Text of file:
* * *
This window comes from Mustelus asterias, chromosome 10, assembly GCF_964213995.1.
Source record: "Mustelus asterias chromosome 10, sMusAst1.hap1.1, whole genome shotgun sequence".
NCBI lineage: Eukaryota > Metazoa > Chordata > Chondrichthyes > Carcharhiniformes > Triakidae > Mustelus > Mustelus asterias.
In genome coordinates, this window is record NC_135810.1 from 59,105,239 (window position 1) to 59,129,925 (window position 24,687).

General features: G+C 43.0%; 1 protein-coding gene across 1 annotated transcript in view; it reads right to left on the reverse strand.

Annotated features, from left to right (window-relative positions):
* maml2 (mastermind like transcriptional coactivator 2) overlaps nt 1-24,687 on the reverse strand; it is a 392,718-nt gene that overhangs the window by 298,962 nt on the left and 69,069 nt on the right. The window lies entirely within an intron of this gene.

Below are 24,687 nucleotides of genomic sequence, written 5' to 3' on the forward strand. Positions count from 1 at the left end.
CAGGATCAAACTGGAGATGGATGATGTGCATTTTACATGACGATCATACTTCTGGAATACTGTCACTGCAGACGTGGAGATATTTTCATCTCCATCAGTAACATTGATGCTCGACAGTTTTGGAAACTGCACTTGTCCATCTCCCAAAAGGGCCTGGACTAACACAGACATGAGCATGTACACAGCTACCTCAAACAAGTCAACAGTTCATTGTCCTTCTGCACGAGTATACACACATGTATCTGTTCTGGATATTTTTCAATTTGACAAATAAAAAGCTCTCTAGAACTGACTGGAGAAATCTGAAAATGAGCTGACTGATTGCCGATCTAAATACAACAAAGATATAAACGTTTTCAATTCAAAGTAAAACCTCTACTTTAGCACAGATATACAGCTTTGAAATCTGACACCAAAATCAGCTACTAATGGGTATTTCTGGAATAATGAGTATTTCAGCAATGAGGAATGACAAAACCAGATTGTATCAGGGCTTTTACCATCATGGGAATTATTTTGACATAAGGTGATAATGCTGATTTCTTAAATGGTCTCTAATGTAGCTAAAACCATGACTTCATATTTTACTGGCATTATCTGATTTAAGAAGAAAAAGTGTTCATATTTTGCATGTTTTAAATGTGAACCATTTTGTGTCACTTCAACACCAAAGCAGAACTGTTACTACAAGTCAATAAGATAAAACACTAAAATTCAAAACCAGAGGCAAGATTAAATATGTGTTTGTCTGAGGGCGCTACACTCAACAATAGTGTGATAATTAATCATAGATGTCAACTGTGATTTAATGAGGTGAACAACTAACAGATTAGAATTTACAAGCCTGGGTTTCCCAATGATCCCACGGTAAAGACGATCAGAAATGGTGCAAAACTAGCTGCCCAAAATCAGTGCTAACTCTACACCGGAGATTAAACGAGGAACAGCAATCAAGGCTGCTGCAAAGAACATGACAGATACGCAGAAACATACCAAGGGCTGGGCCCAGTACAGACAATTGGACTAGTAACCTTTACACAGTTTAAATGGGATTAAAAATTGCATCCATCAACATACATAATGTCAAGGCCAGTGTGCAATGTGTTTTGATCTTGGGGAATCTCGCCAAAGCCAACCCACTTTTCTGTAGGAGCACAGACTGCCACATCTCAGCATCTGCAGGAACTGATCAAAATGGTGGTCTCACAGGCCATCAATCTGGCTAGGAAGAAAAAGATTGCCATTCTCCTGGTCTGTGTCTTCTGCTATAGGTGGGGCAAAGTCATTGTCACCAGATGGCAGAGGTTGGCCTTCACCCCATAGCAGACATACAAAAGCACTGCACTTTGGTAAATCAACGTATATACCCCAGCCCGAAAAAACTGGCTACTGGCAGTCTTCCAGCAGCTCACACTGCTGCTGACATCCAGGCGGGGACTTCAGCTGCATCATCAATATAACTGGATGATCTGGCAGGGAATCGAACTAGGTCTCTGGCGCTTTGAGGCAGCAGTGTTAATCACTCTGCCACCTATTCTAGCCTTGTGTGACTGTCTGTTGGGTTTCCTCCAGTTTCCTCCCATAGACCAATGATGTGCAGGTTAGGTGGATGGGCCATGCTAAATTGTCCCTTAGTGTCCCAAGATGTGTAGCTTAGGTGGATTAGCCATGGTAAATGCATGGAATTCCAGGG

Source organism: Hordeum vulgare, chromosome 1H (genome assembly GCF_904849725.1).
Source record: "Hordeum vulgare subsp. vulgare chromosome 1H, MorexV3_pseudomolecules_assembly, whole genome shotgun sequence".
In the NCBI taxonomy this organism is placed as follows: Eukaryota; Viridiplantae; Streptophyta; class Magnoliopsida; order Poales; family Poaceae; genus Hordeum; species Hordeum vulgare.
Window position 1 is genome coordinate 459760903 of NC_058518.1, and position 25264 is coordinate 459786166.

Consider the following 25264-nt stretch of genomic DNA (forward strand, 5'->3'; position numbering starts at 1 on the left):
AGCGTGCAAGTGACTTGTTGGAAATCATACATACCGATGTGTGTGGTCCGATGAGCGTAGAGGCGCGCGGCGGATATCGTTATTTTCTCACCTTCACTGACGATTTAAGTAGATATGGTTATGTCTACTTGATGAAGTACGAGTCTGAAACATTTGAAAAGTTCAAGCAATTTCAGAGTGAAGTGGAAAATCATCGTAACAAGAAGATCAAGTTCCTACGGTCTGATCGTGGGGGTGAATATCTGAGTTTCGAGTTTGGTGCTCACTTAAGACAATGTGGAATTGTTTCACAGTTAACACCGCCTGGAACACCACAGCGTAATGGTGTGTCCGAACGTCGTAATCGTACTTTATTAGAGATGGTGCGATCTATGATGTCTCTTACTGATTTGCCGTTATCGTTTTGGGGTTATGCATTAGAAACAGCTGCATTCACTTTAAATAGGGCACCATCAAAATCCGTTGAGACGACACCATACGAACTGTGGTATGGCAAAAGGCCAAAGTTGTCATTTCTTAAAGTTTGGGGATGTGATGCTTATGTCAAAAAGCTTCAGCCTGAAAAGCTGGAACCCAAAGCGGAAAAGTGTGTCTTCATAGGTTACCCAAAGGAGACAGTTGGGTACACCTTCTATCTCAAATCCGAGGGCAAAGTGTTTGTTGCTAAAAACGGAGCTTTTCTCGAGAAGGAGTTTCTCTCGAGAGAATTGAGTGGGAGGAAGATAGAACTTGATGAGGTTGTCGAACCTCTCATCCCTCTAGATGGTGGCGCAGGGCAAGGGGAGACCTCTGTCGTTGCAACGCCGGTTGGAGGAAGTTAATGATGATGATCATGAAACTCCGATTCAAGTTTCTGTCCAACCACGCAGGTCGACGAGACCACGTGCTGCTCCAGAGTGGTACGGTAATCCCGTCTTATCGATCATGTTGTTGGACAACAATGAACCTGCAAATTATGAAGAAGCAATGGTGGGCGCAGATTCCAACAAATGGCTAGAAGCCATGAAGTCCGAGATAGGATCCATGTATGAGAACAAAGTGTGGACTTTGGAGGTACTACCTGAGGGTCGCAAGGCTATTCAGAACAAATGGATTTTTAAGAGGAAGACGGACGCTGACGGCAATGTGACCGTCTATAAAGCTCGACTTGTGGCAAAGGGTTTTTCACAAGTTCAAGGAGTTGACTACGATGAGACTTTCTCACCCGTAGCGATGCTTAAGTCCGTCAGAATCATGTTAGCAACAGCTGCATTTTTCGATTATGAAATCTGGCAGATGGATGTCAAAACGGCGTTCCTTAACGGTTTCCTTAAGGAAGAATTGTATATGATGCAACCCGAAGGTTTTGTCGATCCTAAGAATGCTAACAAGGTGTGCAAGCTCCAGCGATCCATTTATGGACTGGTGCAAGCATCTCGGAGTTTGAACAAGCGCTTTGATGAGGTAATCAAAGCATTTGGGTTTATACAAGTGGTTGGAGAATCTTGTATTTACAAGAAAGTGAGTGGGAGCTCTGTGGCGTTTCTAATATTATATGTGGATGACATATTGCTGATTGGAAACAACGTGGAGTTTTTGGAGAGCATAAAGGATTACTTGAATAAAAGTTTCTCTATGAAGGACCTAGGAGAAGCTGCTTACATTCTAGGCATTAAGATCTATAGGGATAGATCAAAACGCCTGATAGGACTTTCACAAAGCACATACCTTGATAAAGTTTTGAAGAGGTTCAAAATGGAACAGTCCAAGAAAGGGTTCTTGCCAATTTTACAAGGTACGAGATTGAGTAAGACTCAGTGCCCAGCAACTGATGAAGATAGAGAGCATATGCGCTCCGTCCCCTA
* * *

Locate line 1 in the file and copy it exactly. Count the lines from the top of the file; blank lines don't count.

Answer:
This window comes from Mustelus asterias, chromosome 10, assembly GCF_964213995.1.